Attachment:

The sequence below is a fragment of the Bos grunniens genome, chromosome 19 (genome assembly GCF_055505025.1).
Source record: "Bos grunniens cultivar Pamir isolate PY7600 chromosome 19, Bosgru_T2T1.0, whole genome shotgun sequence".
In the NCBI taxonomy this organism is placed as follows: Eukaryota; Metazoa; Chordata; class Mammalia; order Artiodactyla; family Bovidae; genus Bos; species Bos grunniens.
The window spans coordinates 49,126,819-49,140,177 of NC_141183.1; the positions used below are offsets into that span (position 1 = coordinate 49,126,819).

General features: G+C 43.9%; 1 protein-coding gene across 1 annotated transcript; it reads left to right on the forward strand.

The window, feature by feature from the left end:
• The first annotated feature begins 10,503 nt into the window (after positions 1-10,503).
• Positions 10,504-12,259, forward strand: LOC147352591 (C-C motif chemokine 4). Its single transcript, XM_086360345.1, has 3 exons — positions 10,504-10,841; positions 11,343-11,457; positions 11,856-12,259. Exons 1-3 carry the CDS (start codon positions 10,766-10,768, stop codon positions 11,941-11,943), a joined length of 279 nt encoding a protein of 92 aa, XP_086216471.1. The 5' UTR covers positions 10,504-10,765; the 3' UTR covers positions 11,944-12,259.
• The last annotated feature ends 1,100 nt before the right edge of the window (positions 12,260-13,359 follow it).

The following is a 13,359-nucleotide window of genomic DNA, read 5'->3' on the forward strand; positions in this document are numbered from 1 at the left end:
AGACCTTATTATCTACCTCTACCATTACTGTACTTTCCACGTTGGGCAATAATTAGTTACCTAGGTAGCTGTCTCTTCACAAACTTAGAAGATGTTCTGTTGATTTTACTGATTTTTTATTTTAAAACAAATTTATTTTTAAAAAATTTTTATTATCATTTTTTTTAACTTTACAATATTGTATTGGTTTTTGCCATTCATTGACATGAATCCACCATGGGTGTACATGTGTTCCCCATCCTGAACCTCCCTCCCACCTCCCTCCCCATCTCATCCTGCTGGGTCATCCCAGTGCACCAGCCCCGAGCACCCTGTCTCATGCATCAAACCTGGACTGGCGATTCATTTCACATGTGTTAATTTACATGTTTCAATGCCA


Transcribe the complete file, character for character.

The sequence below is a fragment of the Bos grunniens genome, chromosome 19 (genome assembly GCF_055505025.1).
Source record: "Bos grunniens cultivar Pamir isolate PY7600 chromosome 19, Bosgru_T2T1.0, whole genome shotgun sequence".
In the NCBI taxonomy this organism is placed as follows: Eukaryota; Metazoa; Chordata; class Mammalia; order Artiodactyla; family Bovidae; genus Bos; species Bos grunniens.
The window spans coordinates 49,126,819-49,140,177 of NC_141183.1; the positions used below are offsets into that span (position 1 = coordinate 49,126,819).

General features: G+C 43.9%; 1 protein-coding gene across 1 annotated transcript; it reads left to right on the forward strand.

The window, feature by feature from the left end:
• The first annotated feature begins 10,503 nt into the window (after positions 1-10,503).
• Positions 10,504-12,259, forward strand: LOC147352591 (C-C motif chemokine 4). Its single transcript, XM_086360345.1, has 3 exons — positions 10,504-10,841; positions 11,343-11,457; positions 11,856-12,259. Exons 1-3 carry the CDS (start codon positions 10,766-10,768, stop codon positions 11,941-11,943), a joined length of 279 nt encoding a protein of 92 aa, XP_086216471.1. The 5' UTR covers positions 10,504-10,765; the 3' UTR covers positions 11,944-12,259.
• The last annotated feature ends 1,100 nt before the right edge of the window (positions 12,260-13,359 follow it).

The following is a 13,359-nucleotide window of genomic DNA, read 5'->3' on the forward strand; positions in this document are numbered from 1 at the left end:
AGACCTTATTATCTACCTCTACCATTACTGTACTTTCCACGTTGGGCAATAATTAGTTACCTAGGTAGCTGTCTCTTCACAAACTTAGAAGATGTTCTGTTGATTTTACTGATTTTTTATTTTAAAACAAATTTATTTTTAAAAAATTTTTATTATCATTTTTTTTAACTTTACAATATTGTATTGGTTTTTGCCATTCATTGACATGAATCCACCATGGGTGTACATGTGTTCCCCATCCTGAACCTCCCTCCCACCTCCCTCCCCATCTCATCCTGCTGGGTCATCCCAGTGCACCAGCCCCGAGCACCCTGTCTCATGCATCAAACCTGGACTGGCGATTCATTTCACATGTGTTAATTTACATGTTTCAATGCCA